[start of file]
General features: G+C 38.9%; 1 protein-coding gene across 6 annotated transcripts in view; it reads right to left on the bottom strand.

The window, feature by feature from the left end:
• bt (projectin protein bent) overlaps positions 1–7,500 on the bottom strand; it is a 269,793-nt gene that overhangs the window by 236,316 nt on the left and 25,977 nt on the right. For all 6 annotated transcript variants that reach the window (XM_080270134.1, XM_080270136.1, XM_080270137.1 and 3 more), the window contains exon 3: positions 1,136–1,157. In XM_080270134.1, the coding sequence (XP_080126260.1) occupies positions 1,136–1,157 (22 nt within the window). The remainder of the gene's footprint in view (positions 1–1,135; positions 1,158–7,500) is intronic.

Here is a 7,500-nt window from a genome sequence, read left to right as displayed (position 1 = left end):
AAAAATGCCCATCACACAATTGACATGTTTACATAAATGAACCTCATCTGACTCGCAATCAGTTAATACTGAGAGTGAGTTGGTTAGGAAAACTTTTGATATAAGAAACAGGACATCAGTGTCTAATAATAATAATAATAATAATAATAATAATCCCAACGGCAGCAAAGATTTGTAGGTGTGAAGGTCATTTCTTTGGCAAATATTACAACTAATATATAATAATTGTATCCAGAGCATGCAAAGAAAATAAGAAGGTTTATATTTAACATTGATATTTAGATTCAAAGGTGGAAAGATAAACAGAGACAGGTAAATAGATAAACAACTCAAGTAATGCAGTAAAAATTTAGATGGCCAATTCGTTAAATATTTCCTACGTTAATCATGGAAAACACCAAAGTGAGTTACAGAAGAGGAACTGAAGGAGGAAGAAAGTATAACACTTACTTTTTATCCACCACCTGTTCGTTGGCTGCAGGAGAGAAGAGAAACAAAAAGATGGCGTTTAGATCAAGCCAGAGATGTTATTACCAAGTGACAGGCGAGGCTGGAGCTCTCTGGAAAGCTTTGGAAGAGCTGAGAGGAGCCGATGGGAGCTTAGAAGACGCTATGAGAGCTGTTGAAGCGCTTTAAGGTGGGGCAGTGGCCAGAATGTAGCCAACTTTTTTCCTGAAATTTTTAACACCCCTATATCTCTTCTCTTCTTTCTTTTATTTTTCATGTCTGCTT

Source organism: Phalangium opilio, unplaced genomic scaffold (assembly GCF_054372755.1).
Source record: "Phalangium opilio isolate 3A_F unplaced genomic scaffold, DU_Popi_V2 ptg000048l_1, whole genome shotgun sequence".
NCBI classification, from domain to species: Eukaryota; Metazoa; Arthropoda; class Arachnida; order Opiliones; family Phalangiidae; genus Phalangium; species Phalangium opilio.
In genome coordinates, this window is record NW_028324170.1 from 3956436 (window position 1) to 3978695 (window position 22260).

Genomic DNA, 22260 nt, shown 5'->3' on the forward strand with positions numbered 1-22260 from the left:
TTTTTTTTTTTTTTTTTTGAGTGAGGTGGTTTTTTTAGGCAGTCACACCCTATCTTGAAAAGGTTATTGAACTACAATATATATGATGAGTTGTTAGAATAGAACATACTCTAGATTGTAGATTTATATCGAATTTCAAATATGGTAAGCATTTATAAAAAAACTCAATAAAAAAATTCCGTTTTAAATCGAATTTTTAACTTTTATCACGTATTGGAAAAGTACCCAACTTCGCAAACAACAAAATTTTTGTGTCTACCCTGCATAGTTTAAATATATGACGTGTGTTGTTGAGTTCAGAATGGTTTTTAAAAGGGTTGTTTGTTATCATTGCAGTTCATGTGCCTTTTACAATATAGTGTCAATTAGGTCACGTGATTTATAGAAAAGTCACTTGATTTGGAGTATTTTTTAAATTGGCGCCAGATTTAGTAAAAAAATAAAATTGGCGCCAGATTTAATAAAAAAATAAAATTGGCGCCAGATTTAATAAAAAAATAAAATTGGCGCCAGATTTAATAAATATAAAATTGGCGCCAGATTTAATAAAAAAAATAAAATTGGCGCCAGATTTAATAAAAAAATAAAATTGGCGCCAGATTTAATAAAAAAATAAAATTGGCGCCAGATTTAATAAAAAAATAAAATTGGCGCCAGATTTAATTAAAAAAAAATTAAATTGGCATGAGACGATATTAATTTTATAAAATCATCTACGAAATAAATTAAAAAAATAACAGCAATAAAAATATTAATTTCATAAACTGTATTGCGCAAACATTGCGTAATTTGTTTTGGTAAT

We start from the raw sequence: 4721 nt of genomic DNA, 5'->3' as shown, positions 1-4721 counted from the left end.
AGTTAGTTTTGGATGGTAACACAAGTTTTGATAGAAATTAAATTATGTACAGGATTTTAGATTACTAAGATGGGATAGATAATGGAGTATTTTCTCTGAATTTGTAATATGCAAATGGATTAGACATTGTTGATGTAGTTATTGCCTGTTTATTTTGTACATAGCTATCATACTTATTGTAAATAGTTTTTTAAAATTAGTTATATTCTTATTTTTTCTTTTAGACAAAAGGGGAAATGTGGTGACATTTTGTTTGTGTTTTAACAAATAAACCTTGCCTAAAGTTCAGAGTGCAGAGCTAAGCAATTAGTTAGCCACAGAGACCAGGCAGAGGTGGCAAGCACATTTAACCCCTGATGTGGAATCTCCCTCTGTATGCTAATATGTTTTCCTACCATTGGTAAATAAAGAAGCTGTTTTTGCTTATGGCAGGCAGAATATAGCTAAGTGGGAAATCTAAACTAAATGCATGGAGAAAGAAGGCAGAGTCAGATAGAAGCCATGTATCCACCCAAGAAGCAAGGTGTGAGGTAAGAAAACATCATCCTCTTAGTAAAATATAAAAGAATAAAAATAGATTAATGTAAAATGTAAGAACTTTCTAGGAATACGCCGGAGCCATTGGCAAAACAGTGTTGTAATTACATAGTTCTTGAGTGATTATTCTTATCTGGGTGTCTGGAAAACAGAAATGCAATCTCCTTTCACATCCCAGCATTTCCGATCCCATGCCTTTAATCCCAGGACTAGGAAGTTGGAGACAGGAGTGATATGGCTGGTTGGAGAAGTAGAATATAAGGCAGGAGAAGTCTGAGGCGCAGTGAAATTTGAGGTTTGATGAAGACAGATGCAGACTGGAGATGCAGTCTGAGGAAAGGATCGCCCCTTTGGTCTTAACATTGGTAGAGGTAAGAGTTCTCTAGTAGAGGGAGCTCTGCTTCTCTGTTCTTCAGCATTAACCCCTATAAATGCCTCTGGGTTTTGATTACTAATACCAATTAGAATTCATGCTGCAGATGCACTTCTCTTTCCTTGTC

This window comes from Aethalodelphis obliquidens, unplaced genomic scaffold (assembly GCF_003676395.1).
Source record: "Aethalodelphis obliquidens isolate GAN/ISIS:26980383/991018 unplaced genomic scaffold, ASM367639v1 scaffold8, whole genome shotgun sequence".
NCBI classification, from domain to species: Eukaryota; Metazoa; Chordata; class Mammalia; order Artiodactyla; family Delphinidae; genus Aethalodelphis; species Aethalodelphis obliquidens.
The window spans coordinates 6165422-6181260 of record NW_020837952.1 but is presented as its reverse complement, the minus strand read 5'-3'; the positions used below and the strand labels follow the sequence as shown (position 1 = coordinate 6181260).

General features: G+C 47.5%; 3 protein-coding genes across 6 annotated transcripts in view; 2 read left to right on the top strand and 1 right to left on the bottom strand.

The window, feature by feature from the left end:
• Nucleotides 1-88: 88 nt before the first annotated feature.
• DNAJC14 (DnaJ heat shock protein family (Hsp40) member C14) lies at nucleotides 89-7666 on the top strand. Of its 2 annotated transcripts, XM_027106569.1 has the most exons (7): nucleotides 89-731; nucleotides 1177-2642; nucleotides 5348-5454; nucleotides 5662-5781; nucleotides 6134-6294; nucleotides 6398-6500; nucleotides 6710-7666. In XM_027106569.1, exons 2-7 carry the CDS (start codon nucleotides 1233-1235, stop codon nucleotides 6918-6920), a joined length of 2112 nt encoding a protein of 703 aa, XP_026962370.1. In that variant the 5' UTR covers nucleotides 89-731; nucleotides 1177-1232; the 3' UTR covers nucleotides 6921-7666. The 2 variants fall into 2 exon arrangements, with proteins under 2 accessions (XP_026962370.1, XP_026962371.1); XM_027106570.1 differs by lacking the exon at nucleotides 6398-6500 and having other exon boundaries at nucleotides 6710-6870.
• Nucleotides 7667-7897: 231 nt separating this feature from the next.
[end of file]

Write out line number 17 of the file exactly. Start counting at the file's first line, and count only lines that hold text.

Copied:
The window spans coordinates 6165422-6181260 of record NW_020837952.1 but is presented as its reverse complement, the minus strand read 5'-3'; the positions used below and the strand labels follow the sequence as shown (position 1 = coordinate 6181260).